They say their evidence, published in the journal Retrovirology, shows the virus found in patient samples arose from laboratory contamination.

What is more, they think it is unlikely that the virus could actually infect people.

Professor Tim Peto, consultant in infectious diseases at the University of Oxford, said the original paper in Science came as a great surprise to experts.

"There have now been a number of attempts which have failed to find the retrovirus in other samples, and this research suggests that in fact XMRV is probably a contamination from mouse DNA," he said.

"These latest findings add to the evidence and it now seems really very, very unlikely that XMRV is linked to chronic fatigue syndrome."

But the authors of the original research say they stand by their conclusions.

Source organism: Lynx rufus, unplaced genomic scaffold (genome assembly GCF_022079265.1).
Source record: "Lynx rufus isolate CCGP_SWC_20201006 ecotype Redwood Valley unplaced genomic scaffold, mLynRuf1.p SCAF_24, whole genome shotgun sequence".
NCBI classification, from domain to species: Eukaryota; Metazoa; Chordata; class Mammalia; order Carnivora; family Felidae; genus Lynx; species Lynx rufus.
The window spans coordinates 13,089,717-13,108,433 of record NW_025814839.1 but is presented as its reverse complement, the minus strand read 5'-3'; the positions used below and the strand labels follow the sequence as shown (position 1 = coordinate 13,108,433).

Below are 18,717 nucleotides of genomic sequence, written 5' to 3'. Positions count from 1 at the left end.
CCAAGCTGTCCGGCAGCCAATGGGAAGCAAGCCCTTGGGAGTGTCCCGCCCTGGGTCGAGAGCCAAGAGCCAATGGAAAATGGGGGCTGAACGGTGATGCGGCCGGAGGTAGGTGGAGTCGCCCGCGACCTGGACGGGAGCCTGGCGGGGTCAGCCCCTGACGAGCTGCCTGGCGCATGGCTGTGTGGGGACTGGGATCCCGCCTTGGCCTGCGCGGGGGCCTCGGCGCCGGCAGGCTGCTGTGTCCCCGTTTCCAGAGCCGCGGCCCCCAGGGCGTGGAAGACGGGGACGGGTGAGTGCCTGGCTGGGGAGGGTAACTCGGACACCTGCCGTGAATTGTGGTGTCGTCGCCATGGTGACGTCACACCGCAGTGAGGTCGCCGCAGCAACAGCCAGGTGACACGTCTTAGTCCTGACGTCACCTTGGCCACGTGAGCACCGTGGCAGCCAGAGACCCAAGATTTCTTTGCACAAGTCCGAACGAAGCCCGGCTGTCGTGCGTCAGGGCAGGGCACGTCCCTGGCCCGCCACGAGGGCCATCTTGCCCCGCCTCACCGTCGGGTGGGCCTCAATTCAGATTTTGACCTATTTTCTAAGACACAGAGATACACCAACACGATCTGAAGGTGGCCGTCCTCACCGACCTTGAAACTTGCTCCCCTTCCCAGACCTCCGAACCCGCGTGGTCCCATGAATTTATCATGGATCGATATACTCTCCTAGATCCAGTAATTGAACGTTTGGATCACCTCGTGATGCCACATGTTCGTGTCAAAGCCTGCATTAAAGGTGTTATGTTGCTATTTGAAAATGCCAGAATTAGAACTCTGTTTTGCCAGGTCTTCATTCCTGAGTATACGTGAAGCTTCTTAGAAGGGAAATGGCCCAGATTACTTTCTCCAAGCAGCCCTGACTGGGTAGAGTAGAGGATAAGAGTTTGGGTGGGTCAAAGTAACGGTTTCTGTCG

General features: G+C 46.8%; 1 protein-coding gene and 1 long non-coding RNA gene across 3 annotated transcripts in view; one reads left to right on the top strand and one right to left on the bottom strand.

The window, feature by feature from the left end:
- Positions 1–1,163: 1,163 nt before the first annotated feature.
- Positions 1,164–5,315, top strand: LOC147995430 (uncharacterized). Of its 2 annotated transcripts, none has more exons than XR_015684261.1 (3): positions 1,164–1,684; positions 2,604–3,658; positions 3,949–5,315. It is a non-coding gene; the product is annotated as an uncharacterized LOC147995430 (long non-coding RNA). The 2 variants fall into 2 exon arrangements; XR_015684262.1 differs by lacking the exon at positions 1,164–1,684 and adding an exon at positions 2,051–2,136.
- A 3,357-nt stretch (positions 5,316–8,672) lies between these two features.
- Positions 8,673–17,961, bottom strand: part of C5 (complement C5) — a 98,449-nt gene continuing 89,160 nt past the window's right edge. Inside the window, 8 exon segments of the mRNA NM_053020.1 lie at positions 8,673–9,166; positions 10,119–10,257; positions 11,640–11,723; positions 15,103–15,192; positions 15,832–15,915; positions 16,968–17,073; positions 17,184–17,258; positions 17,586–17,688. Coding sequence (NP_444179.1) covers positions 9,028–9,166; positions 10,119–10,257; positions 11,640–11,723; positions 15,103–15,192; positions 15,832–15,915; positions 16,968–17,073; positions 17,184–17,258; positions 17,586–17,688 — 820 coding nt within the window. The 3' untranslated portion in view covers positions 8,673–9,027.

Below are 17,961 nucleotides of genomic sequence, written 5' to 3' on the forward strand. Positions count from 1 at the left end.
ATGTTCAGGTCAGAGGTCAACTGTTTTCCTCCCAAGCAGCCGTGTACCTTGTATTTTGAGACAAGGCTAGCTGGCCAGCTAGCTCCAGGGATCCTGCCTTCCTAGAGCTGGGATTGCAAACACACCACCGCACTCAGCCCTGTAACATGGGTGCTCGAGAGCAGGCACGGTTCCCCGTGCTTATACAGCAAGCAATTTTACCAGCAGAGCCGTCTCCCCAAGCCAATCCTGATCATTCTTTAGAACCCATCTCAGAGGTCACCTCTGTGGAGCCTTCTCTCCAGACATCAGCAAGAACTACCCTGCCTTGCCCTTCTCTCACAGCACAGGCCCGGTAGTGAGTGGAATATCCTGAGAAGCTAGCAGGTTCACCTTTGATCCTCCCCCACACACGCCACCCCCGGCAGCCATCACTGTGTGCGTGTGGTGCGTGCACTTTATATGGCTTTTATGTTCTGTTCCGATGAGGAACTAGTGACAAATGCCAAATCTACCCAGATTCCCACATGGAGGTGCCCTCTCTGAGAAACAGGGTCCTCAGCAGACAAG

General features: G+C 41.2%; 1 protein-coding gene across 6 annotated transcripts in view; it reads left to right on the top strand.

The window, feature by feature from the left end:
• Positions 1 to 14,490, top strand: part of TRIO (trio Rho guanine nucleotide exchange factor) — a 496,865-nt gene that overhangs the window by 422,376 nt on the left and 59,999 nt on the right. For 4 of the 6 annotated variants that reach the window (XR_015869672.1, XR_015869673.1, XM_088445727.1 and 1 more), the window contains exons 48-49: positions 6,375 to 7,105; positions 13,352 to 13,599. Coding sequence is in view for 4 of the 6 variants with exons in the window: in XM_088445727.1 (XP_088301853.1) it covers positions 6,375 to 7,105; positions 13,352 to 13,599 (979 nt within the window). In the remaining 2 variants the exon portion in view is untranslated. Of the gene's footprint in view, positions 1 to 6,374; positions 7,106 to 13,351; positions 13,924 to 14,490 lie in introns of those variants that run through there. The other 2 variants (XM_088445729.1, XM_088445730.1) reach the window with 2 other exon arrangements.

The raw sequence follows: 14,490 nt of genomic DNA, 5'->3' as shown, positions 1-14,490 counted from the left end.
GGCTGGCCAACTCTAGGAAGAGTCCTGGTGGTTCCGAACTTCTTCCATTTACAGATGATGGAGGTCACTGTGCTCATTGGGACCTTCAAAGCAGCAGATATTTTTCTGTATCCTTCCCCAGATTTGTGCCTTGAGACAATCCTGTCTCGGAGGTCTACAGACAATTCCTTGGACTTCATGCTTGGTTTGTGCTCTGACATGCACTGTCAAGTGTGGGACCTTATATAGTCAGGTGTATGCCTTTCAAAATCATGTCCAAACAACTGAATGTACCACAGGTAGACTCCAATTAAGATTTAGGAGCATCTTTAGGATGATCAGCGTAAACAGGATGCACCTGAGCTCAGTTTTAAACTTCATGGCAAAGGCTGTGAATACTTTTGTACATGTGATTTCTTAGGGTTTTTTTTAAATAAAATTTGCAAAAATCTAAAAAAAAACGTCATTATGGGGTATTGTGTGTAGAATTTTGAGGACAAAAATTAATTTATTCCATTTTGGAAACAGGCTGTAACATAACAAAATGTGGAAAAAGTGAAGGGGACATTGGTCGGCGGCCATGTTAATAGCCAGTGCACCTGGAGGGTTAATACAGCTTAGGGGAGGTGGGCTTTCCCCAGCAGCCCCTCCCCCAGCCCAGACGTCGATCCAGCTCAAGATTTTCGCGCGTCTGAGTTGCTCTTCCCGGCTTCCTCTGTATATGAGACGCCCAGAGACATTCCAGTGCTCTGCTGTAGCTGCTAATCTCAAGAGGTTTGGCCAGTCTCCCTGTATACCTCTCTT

"Nothing that has been published to date refutes our data," Dr Judy Mikovits, of the Whittemore Peterson Institute for Neuro-Immune Disease, said in a statement.

Dr Charles Shepherd, medical advisor for the ME Association, said patients should keep an open mind on the issue.

"The jury is still out," he said.

 

BBC News HealthFrom The Guardian:

Scientists conclude mouse virus does not cause ME

Hopes of breakthrough dashed as four papers conclude virus originating in mice is not the cause of chronic fatigue syndrome

Sarah Boseley
guardian.co.uk, Monday 20 December 2010 17.50 GMT

A virus that originates in mice, which last year was hailed as a possible cause of chronic fatigue syndrome, or ME, is not the cause of the disease, say scientists.

Four papers published by the journal Retrovirology all come to the conclusion that the finding of the mouse virus XMRV in human cell samples was not the breakthrough that researchers and doctors had hoped for. Further research suggests that the samples were contaminated with mouse DNA.